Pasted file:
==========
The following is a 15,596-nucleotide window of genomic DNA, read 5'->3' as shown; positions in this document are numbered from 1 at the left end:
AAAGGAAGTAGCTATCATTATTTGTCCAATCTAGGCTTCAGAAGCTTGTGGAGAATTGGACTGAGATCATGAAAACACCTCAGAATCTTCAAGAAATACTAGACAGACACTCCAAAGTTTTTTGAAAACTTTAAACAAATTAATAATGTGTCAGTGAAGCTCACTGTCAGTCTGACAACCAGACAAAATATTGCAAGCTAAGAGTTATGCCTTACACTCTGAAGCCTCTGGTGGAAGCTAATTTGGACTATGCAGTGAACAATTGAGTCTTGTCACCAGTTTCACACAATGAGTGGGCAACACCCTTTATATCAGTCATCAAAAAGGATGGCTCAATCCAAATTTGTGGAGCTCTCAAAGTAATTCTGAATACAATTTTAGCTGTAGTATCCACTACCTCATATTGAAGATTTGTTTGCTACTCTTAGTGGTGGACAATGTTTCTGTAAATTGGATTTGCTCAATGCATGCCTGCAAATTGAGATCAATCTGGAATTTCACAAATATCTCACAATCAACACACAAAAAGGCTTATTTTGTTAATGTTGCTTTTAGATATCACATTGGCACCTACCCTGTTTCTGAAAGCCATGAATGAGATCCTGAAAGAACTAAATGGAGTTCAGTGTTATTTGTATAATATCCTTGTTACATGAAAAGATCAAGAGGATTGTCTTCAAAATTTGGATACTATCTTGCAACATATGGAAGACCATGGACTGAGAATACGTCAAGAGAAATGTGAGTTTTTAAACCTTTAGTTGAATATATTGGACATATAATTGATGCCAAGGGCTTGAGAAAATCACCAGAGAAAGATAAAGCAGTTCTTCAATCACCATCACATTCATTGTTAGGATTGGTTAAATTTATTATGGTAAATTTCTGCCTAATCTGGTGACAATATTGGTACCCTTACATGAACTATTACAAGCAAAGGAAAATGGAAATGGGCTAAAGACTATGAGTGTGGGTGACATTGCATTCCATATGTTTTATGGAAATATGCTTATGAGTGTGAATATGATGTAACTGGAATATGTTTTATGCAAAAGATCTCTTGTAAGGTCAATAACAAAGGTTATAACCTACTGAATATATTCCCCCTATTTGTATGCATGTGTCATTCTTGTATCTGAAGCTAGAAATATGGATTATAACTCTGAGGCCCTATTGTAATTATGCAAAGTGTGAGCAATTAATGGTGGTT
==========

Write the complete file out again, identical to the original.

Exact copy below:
The following is a 15,596-nucleotide window of genomic DNA, read 5'->3' as shown; positions in this document are numbered from 1 at the left end:
AAAGGAAGTAGCTATCATTATTTGTCCAATCTAGGCTTCAGAAGCTTGTGGAGAATTGGACTGAGATCATGAAAACACCTCAGAATCTTCAAGAAATACTAGACAGACACTCCAAAGTTTTTTGAAAACTTTAAACAAATTAATAATGTGTCAGTGAAGCTCACTGTCAGTCTGACAACCAGACAAAATATTGCAAGCTAAGAGTTATGCCTTACACTCTGAAGCCTCTGGTGGAAGCTAATTTGGACTATGCAGTGAACAATTGAGTCTTGTCACCAGTTTCACACAATGAGTGGGCAACACCCTTTATATCAGTCATCAAAAAGGATGGCTCAATCCAAATTTGTGGAGCTCTCAAAGTAATTCTGAATACAATTTTAGCTGTAGTATCCACTACCTCATATTGAAGATTTGTTTGCTACTCTTAGTGGTGGACAATGTTTCTGTAAATTGGATTTGCTCAATGCATGCCTGCAAATTGAGATCAATCTGGAATTTCACAAATATCTCACAATCAACACACAAAAAGGCTTATTTTGTTAATGTTGCTTTTAGATATCACATTGGCACCTACCCTGTTTCTGAAAGCCATGAATGAGATCCTGAAAGAACTAAATGGAGTTCAGTGTTATTTGTATAATATCCTTGTTACATGAAAAGATCAAGAGGATTGTCTTCAAAATTTGGATACTATCTTGCAACATATGGAAGACCATGGACTGAGAATACGTCAAGAGAAATGTGAGTTTTTAAACCTTTAGTTGAATATATTGGACATATAATTGATGCCAAGGGCTTGAGAAAATCACCAGAGAAAGATAAAGCAGTTCTTCAATCACCATCACATTCATTGTTAGGATTGGTTAAATTTATTATGGTAAATTTCTGCCTAATCTGGTGACAATATTGGTACCCTTACATGAACTATTACAAGCAAAGGAAAATGGAAATGGGCTAAAGACTATGAGTGTGGGTGACATTGCATTCCATATGTTTTATGGAAATATGCTTATGAGTGTGAATATGATGTAACTGGAATATGTTTTATGCAAAAGATCTCTTGTAAGGTCAATAACAAAGGTTATAACCTACTGAATATATTCCCCCTATTTGTATGCATGTGTCATTCTTGTATCTGAAGCTAGAAATATGGATTATAACTCTGAGGCCCTATTGTAATTATGCAAAGTGTGAGCAATTAATGGTGGTT